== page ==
Thursday, June 14, 2012

Seaborn Jones to read this Saturday in Athens, GA

"The Red Horse"
Seaborn Jones

When the woman in the museum
looked at the Chagall, she said,
"But what does it mean?
I don't like art where the artist hides the meaning."

Flying fish, man with goat's head
offering a bouquet of fireworks
to an upside down bride.

Once I was pulled over by the police;
I had laryngitis and all I could do
was make a sound like a cross between
a goose and a fog-horn.

When I tried to write a note
explaining my condition, I realized
I couldn't spell laryngitis
and handed them a piece of paper that said,
"I have Larry."

They passed it back and forth
saying, "What does he mean;
what does it mean?"

Maybe I should have handed them
a drawing of a violinist with no head.

Or like the clerk in the store
when I asked the time, responded,
"I don't know; I'm just hired help."
Then presented me with a peacock feather.

What does it mean?

Maybe there's a way to tell time
by peacock feathers. Something buried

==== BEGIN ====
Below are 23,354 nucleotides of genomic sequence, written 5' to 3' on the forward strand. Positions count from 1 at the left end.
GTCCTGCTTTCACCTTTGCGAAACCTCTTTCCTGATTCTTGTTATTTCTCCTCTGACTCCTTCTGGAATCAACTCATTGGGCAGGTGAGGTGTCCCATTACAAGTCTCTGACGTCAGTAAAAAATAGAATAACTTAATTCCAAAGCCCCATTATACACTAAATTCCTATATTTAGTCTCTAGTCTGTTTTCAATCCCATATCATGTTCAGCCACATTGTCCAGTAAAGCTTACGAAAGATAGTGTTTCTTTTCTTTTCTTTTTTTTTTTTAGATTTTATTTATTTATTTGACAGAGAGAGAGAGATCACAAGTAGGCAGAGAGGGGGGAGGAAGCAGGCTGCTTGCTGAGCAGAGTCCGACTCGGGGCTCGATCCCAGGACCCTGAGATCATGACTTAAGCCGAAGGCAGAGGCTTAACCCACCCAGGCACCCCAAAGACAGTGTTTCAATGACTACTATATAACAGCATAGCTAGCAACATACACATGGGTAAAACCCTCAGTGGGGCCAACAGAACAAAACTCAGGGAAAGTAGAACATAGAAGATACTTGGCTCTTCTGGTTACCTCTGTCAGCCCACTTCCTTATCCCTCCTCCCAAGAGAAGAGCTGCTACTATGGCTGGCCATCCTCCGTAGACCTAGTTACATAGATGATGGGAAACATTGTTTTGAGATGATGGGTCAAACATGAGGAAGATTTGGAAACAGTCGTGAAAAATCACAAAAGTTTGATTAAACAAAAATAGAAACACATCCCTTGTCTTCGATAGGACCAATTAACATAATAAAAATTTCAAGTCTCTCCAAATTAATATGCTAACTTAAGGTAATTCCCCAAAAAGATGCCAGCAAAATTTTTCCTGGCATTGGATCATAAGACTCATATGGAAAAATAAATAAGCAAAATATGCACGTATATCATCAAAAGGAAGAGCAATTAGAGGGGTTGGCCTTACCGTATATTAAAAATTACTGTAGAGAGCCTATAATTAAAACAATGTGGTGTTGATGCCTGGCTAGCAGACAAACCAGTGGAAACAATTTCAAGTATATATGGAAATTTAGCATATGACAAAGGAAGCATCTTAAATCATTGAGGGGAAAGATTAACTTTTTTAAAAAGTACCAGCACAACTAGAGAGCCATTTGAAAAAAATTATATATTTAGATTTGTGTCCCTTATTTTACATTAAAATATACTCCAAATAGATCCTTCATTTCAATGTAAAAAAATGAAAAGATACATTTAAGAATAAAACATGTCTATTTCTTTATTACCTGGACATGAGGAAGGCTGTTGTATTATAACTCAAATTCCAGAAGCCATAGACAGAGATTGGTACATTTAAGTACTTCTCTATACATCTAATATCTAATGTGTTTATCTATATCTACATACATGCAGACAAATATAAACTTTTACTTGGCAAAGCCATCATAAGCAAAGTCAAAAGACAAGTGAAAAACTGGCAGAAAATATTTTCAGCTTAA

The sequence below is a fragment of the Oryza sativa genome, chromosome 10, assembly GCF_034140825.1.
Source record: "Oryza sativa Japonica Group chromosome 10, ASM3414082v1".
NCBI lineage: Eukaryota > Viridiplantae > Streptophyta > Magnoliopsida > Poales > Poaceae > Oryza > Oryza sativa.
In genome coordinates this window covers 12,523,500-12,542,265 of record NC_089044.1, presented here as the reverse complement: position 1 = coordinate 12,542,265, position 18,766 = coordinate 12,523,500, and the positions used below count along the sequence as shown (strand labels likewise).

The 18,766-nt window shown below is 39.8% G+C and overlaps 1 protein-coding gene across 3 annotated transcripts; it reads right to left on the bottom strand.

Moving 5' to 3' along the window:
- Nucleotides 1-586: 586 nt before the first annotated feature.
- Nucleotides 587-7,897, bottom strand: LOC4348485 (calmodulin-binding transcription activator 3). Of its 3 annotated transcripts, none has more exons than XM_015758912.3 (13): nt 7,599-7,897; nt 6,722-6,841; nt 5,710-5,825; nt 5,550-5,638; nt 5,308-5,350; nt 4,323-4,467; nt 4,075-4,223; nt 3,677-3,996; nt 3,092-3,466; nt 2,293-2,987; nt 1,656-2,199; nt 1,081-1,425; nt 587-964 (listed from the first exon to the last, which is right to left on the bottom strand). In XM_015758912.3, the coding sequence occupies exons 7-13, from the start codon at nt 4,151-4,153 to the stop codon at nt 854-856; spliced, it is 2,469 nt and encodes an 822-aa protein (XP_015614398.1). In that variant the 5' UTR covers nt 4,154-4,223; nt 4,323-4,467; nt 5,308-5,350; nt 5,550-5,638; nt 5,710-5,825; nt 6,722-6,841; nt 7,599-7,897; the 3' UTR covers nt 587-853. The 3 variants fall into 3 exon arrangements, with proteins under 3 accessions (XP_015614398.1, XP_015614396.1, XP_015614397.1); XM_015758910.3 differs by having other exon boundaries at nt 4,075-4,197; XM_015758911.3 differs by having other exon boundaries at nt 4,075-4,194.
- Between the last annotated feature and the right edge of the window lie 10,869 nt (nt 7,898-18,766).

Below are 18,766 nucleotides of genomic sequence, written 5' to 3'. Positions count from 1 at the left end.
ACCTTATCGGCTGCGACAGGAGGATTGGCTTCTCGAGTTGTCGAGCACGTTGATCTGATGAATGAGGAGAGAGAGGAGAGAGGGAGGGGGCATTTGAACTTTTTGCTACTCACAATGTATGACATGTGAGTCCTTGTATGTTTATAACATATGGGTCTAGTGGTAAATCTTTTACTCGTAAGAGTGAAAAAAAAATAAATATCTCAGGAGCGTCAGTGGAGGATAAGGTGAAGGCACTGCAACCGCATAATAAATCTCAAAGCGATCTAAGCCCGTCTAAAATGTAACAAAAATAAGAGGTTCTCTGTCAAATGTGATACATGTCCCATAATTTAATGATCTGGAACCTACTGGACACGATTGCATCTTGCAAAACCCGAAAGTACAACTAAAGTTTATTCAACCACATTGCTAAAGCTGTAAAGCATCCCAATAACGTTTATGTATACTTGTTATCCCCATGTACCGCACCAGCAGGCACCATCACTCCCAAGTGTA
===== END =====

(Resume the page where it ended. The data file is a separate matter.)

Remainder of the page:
in the mythology of hired help.
Circle of children
pointing feathers toward the moon.

I feel about the woman in the museum
the way she feels about Chagall:
what does she mean
what does he mean?

The peacock spreads his fan of fireworks.

It is time.
"The Red Horse" by Seaborn Jones appears in his 1996 collection Lost Keys. Jones, of Lizella, Georgia, will be reading at 2011 Morton Road in Athens on Saturday, June 16th. A reception begins at 7 p.m., with a reading to follow. Donations are appreciated. Jones's collections include the just-published Going Farther into the Woods than the Woods Go (2012),  Drowning from the Inside Out (1982) and Getaway Car in Reverse (2006) as well as a CD called The Worlds of Seaborn Jones. As a biographical note, in 2011, Jones wrote:  I mailed several of my poems to Marc Chagall in 1965, which led to an invitation to visit him. On April 29, 1969, I arrived at his home in Saint-Paul-de-Vence on the French Riviera with my girlfriend, Barbara. Chagall greeted me with a big bear hug, took the bouquet of flowers I had brought, and presented them to his wife, Vava, who was chain-smoking Lucky Strikes while translating because I didn't speak French or Russian and Chagall didn't speak English. I was twenty-six; Chagall, eighty-two. When he thanked me for the invasion of Normandy, I hesitated, but a black butterfly flew through the garden and he pointed to it with such intensity that the conversation didn't require words.

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